Apart from Product Activation, no other feature in Windows has generated as much ire as user account control. The basic premise was sound -- do not let programs run with administrative privileges unless the user explicitly allows it -- but the implementation turned out to be a huge bother. Some people tweaked UAC with Registry changes to make it more palatable; others turned it off entirely (and thus defeated the whole purpose).
In 7, UAC hasn't gone away -- it's just been sent to obedience school. It's now both far better mannered and manageable. By default, any changes you make to system settings through the Control Panel (or other things that are part and parcel of Windows itself) go through without needing UAC approval. Launching programs that must run as admin still need to be approved, although you can elect to allow such programs to launch "silently" (not a good idea).
And yes, it's also possible to turn UAC off entirely -- although if you do this you're essentially back in Windows XP land, where one piece of malware launched as admin without you knowing about it can ruin your whole day. Thanks, but no thanks.
Resource Monitor: Task Manager Reloaded
For years the Task Manager has been the most common way Windows users have peeked under the hood to see what's running (or, sometimes, what's not running). It's been augmented or even replaced entirely with third-party programs -- Sysinternals' excellent Process Explorer is one of the best -- but with Windows 7, Microsoft has bundled something that could be called Task Manager Reloaded: the Resource Monitor.
Fire up Resource Monitor and you're greeted with four tabs (plus an overview tab) that provide you with a running analysis of the four most common system resources: CPU usage, memory consumption, disk activity, and network throughput. This allows for a fast at-a-glance way to find out what's eating up most of any given commodity.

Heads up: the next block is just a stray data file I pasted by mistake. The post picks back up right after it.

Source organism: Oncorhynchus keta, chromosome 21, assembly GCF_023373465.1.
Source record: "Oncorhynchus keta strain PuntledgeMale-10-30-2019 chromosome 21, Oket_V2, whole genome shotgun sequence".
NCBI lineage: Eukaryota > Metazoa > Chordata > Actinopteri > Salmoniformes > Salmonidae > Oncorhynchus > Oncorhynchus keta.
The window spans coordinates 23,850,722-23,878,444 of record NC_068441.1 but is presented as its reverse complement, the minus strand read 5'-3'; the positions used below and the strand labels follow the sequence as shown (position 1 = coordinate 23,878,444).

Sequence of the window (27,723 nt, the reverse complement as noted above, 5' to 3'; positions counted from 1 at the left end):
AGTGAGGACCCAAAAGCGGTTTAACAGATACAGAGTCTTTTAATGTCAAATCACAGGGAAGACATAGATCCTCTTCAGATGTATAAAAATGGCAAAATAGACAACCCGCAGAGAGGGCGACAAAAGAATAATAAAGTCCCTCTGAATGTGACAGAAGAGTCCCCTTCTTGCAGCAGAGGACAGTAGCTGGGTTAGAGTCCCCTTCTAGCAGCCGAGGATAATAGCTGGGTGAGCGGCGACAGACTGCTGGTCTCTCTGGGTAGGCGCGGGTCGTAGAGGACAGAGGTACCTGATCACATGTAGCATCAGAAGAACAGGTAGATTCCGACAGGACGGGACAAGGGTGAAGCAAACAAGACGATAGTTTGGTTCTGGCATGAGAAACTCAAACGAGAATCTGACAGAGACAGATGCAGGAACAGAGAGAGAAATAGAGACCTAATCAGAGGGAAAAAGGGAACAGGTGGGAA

Example: If your system's suddenly exhibiting a great deal of disk "chatter," click on Disk and sort Disk Activity by Total Bytes/Sec to see what comes up at the top of the list. If you see something that's gobbling up a lot of disk throughput, there's your culprit. Note that if said program is listed as having an I/O Priority of "Low," that program should gracefully allow other apps to use the disk as needed, so the fact that there's disk activity alone is not a sign that your system is choking. Resource Monitor makes this kind of debugging relatively easy.
On the same note, if the Disk Queue column for a given disk in the Storage pane shows a high value, it means you have too many programs competing for what's on that disk. You might want to move things around -- place swap files on another drive, for instance.
Another thing you can do with Resource Monitor is analyze programs that seem to be stuck to find out what's holding them up. Right-click on the name of any process and select Analyze Wait Chain, and you'll see a breakdown of what that program is waiting for. It's a good way to find out if a program is hanging because it's waiting for something else to finish, and not because it is itself stuck.
Server Market SplitsvilleJust because the server market's in the doldrums doesn't mean innovation has ceased. Far from it -- server technology is enjoying the biggest renaissance since the dawn of x86 systems. But the primary driver is now service providers, not enterprises.
InformationWeek Tech Digest, Nov. 10, 2014Just 30% of respondents to our new survey say their companies are very or extremely effective at identifying critical data and analyzing it to make decisions, down from 42% in 2013. What gives?